Bangladesh's capital ranks fourth worst in the Air Quality Index (AQI), according to a report published in the media late last week. Dhaka had a score of 165 at 10:44am, indicating harmful air quality.
India's Delhi, Pakistan's Lahore and Nepal's Kathmundu occupied the top three spots respectively. The AQI, an index for reporting daily air quality, tells people how clean or polluted the air of a certain city is, and what associated health effects might cause them.
A numerical value between 151 and 200 indicates that everyone may begin to experience health effects. Members of sensitive groups may experience more serious health effects.
There is no denying that air pollution has reached menacing proportions in the city. Urban air in the city is thick with fumes; water either in the rivers, ponds or tube-wells is polluted. Unchecked dumping of waste, a lot of it toxic, and noxious emissions from vehicles and pesticides used in farmlands are the main causes.
Although the city fared well in terms of reducing pollution, the situation is still alarming, posing serious health hazards for city dwellers. Things get worse in dry season as air, thick with particulates, becomes a prevalent cause of chest and respiratory diseases.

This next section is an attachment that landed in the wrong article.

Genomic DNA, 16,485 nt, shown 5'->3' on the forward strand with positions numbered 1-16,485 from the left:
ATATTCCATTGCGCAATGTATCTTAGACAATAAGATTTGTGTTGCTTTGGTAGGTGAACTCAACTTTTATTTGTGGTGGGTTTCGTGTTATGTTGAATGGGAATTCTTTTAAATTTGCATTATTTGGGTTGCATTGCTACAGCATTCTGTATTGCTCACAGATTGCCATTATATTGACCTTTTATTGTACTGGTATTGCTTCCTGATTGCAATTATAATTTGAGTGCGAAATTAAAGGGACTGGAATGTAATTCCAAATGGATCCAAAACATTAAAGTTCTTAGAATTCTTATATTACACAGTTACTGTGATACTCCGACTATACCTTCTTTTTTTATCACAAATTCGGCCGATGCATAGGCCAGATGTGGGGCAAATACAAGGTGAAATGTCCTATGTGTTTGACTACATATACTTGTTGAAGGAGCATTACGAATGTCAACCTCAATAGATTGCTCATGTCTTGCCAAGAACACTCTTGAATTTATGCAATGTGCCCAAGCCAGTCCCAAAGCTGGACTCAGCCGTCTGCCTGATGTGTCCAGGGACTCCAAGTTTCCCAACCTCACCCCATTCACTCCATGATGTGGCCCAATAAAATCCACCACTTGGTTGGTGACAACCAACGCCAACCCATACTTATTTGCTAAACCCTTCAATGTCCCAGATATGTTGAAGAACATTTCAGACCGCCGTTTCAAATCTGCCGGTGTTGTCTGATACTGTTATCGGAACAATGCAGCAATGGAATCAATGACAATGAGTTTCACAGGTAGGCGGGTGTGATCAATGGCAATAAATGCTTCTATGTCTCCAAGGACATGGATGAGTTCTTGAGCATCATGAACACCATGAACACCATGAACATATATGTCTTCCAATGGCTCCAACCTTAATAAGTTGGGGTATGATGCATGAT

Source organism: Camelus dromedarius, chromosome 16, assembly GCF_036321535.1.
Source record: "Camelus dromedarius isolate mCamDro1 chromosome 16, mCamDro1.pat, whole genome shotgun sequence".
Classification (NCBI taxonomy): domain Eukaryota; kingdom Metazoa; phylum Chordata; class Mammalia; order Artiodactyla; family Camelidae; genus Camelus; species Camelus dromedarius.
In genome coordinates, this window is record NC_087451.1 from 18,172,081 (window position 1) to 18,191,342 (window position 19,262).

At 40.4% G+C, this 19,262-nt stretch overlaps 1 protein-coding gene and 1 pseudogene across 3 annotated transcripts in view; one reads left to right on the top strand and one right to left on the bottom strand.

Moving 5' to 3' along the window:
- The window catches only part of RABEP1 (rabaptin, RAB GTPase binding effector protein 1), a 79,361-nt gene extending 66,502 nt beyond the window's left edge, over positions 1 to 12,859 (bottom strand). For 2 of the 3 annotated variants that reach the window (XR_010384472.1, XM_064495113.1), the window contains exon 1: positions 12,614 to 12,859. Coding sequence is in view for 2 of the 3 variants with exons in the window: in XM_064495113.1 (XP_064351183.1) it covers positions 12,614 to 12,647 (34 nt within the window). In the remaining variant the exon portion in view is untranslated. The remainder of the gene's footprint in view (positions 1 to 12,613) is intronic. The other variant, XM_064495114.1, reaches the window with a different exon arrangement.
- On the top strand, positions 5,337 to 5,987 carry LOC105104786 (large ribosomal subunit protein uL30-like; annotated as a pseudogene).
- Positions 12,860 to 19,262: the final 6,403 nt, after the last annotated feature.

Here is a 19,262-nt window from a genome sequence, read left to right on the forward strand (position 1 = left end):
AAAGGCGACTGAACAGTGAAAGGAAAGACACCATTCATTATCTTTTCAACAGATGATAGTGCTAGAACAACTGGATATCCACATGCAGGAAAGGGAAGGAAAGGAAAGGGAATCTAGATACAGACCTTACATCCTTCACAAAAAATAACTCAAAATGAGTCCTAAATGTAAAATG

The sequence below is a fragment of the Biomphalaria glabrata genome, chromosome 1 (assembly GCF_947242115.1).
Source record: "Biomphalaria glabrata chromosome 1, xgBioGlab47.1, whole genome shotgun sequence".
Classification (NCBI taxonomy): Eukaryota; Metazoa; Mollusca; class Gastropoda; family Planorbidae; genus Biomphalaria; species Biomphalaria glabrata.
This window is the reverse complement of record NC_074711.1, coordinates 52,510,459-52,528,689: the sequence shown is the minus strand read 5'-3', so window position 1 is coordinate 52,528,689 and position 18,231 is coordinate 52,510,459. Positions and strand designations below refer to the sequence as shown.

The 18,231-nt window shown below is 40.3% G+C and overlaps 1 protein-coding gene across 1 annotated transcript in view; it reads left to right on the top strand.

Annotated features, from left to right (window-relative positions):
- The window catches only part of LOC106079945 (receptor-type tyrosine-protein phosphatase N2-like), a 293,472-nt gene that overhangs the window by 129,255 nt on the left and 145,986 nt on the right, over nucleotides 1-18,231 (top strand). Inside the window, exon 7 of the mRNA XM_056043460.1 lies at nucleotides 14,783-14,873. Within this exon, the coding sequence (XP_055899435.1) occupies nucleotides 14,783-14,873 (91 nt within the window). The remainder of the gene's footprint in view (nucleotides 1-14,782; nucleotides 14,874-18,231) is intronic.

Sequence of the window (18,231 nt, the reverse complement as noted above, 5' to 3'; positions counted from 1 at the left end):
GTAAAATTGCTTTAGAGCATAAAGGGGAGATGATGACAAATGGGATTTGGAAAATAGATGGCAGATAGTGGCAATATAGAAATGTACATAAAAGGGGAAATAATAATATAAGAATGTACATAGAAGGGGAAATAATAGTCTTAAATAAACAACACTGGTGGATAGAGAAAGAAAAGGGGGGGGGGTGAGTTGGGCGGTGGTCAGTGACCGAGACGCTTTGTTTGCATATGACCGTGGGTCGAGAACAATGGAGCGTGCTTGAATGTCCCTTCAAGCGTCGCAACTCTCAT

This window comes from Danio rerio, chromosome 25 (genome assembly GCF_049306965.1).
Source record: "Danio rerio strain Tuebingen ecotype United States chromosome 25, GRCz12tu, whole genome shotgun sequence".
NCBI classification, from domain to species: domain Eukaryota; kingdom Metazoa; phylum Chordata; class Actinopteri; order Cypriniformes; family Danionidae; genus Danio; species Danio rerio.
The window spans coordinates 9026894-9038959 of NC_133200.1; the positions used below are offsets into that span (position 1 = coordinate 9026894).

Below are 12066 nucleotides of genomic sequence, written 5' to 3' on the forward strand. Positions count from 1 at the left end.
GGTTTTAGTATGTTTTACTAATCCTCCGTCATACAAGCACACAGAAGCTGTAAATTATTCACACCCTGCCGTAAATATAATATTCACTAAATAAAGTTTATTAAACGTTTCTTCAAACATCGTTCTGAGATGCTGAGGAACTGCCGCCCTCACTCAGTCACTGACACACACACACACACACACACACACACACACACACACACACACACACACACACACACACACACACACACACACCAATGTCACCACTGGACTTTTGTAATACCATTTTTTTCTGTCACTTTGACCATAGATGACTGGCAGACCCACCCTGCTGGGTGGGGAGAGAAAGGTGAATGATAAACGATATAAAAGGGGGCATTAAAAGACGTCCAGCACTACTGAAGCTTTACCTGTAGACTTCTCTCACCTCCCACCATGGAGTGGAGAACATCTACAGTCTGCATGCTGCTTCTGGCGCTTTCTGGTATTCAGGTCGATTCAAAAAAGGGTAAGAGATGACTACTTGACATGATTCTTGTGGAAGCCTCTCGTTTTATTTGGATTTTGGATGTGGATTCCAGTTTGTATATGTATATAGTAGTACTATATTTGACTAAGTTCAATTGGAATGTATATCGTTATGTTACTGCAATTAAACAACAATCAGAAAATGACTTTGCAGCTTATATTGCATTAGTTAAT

According to the Department of Environment (DoE), the density of airborne particulate matter (PM) has reached 247 micrograms per cubic metre (mcm) in Dhaka which is nearly five times the acceptable level of 50 PM per mcm set by the National Ambient Air Quality Standard (NAAQS) of Bangladesh.
Airborne particulates are considered more harmful when they are 10 micrometres or smaller in diameter and in Dhaka the density of PM which is 2.5 micrometers or smaller has been found to be 9.0 times higher than the NAAQS' recommendation. Ambient air in the city becomes extremely polluted between October and March every year when rain is scarce and when thousands of brick kilns become operational, burning used automobile and rickshaw tyres, low grade coal and in many cases fuel-wood.
World Health Organisation's (WHO) air quality guidelines, however, recommend a maximum acceptable PM level of 20mcm compared to Bangladesh's standard of 50. Cities with 70mcm are considered highly polluted. Airborne lead is the worst of the harmful PMs.
Although there is no definite study, doctors suggest exposure to such a volume of air pollution may cause premature deaths and also various diseases including pulmonary, respiratory and neurological illnesses. Air pollution has also an adverse effect on all other life forms including plants.
Cost of maintaining building structures in the urban areas also rises significantly due to such air pollution. The number of patients with chest and respiratory diseases in the hospitals and clinics is on the rise.
If this trend of air pollution continues, those living in Dhaka city will become exposed to ailments stated above and also other complications. The mental faculty of children will be adversely affected by lead pollution, which can also affect the central nervous system and cause renal damage and hypertension.